We're all using AI in some fashion, but is it predictably working? The mileage varies depends upon what you're doing. I believe the B2C companies are well ahead of B2B companies, but that gap is closing because most good CMOs have experience in both B2B and B2C.
The reason why B2C companies are ahead at this point in time is because in B2B, you think you're talking to another business and not to the end consumer - it's like one degree removed.
At Unisys, we keep the end user in mind. For instance for our banking clients, we aim for happy, mobile consumers; for our travel and transportation clients, we ensure customer loyalty - that's the ultimate outcome we want to deliver on their behalf.
What are your top five takeaways for CMOs? How can they help overcome the challenges they face today?
1. Build a balanced team: Building a really smart and curious team is a priority. Technology is developing so fast, your mean time in duration is good for just 2-3 years. So you really want a team that's hungry to learn.
People who've been around in the company for a long time have a very valuable perspective, but they might also have developed blind spots. New comers may be too optimistic and need to be guided. You need a combination of both in your team.
2. Alignment is key: First and foremost, CMOs need to be aligned to sales and technology. Revenue, roadmap, launch process, conversion rate, and the ability to deliver what's promised need to go hand in hand. So the alignment part is really key.
For a CMO to look good while the revenue is not doing so well is the worst thing that can happen.
3. Building the digital market stack: This can modularize how you go to market, how you demand gen, nurture and report. It's very important to have the right mix.
4. Set achievable KPIs: You need to have short-term wins with a view towards long-term gains. With things moving so fast, it's very difficult to establish yourself if you're not highlighting short-term wins. You need to put your success factors in your KPI with care.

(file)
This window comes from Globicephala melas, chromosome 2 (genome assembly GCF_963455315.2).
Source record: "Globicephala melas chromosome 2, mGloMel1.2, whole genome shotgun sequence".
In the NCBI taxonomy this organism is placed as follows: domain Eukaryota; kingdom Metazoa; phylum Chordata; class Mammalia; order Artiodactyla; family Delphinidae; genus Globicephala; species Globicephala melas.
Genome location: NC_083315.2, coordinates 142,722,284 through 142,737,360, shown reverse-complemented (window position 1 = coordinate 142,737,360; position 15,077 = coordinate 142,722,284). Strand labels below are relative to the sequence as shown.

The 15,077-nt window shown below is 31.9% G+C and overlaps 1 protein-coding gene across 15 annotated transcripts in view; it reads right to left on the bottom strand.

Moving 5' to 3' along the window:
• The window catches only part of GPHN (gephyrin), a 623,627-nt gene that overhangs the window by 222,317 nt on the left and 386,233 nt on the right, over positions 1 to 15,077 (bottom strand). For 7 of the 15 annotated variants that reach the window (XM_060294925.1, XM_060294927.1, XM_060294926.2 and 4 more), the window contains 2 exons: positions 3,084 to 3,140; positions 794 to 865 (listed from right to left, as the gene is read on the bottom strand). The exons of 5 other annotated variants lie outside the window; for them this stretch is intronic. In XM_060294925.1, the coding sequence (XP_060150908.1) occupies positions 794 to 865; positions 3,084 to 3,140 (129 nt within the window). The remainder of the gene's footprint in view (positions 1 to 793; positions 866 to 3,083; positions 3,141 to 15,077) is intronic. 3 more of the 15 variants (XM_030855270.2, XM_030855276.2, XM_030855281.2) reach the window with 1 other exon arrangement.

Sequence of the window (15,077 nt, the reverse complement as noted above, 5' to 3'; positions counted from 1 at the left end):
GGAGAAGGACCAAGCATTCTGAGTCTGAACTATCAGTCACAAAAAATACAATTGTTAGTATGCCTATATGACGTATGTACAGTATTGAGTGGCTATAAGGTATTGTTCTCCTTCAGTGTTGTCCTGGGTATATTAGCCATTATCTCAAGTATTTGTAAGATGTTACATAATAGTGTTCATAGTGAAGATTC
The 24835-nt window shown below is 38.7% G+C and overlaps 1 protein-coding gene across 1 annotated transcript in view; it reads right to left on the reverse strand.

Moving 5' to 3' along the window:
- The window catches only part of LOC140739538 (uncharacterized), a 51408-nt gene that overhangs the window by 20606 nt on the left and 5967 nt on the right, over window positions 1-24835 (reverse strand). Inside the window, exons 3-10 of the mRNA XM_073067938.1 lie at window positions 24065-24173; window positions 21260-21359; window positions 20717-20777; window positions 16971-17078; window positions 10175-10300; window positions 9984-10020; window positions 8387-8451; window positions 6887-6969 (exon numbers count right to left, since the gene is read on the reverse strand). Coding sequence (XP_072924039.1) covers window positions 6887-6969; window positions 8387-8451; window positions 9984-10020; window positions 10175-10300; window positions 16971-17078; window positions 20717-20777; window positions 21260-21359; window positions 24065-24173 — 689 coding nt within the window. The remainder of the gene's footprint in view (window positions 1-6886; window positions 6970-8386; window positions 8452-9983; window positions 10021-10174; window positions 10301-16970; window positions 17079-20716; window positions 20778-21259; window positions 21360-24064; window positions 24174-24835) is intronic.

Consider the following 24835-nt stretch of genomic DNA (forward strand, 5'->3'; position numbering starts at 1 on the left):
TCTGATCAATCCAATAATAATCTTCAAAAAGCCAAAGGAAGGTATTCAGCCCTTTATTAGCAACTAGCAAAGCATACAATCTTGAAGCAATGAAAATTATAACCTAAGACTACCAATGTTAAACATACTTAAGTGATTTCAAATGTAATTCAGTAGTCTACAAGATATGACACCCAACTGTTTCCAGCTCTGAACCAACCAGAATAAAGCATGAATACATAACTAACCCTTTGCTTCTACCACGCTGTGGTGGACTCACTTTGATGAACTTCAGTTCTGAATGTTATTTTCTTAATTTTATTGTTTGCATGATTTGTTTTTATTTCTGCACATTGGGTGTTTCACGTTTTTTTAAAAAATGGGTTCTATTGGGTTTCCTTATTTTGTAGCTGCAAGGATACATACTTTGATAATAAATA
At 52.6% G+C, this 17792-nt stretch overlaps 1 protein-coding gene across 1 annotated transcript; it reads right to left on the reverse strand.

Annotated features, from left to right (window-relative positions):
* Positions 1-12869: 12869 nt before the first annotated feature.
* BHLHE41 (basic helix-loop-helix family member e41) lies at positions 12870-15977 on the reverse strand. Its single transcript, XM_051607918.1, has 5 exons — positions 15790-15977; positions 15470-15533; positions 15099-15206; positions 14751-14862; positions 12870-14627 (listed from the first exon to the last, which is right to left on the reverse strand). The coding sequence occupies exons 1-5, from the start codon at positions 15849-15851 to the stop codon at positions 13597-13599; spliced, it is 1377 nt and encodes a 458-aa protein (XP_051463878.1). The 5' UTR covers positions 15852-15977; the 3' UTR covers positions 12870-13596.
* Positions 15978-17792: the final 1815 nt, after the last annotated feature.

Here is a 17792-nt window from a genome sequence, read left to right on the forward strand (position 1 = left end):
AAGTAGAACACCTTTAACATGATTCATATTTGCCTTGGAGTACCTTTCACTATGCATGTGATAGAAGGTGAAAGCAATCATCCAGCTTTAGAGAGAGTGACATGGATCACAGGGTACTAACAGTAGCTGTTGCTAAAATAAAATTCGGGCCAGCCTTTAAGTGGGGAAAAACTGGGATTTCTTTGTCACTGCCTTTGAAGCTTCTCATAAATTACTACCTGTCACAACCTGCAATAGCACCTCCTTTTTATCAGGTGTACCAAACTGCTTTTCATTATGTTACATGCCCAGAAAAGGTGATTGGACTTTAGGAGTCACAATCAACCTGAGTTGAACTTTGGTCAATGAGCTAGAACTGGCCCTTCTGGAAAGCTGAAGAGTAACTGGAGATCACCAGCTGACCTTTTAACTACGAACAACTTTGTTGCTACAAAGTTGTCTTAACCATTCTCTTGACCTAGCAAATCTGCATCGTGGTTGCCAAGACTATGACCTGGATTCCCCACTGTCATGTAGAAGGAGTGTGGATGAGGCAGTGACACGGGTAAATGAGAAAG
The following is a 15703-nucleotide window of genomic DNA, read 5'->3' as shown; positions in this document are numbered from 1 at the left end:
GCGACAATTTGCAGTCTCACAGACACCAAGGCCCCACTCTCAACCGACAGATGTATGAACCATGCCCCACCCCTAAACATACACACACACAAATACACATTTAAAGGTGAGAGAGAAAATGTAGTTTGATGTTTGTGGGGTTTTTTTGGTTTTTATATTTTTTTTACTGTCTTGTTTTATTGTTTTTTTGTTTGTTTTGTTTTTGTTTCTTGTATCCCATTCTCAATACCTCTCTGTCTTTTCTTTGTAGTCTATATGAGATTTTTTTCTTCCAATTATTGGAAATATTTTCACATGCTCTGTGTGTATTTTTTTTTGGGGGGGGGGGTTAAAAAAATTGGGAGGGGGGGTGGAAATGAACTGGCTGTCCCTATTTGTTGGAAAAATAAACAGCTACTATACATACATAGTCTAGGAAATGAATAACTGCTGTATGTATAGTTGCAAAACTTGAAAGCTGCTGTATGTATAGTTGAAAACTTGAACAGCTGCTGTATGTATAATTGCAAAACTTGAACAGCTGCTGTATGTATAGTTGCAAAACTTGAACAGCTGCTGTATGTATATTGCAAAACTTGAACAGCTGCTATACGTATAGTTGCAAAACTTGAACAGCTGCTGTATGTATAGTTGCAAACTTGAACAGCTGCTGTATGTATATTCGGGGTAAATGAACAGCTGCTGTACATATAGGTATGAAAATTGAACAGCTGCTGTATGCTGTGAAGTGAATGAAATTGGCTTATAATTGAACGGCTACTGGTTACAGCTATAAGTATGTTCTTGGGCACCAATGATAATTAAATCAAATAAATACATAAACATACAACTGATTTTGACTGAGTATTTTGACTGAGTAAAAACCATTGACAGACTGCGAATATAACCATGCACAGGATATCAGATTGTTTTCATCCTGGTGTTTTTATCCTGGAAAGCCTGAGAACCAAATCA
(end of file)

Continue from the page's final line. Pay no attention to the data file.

5. The peer-to-peer factor: CMOs need to talk to other CMOs, you need to be an adviser and connect with venture firms. You really need to be plugged in. You can go to analysts - they can give you a point of view to some degree, but there's nothing like connecting with practitioners.
CMOs have to be sure of themselves; they also need to be humble enough to tune themselves to be in a constant learning mode. I belong to the Wall Street Journal CMO network, and I find the conversations with other CMOs absolutely eye-opening. The ability to understand what other folks are doing is really key.
Unisys is looking at very specific industry verticals and lining up solutions specific to that vertical. How successful has that proven to be?
Unisys focuses on four industry sectors today. We’re heavily involved in digital transformation for the government – this is at the national, state and city level; travel and transportation; financial services; and life science and healthcare.
We launched LineSight, with which border security professionals can scan incoming and outgoing traffic - this includes pedestrians, cruise ships, pedestrians and vehicles. You have exactly two seconds to make a determination using huge amounts of data.
Travel and transportation is another big area for us. Currently 21 of the top 25 airlines and over a hundred airports around the world are running on Unisys.
In the healthcare space, we run analytics on performance data for MRI and Da Vinci machines. We overlap this with bug reports or other industry reports with which we can tell you, with predictive capability, if a particular component of the machine is going to fail.
The Unisys we're seeing right now is very different from the Unisys of the past. We're purpose-built and we judge our success based on the outcome for our clients, as opposed to engineering services for services sake.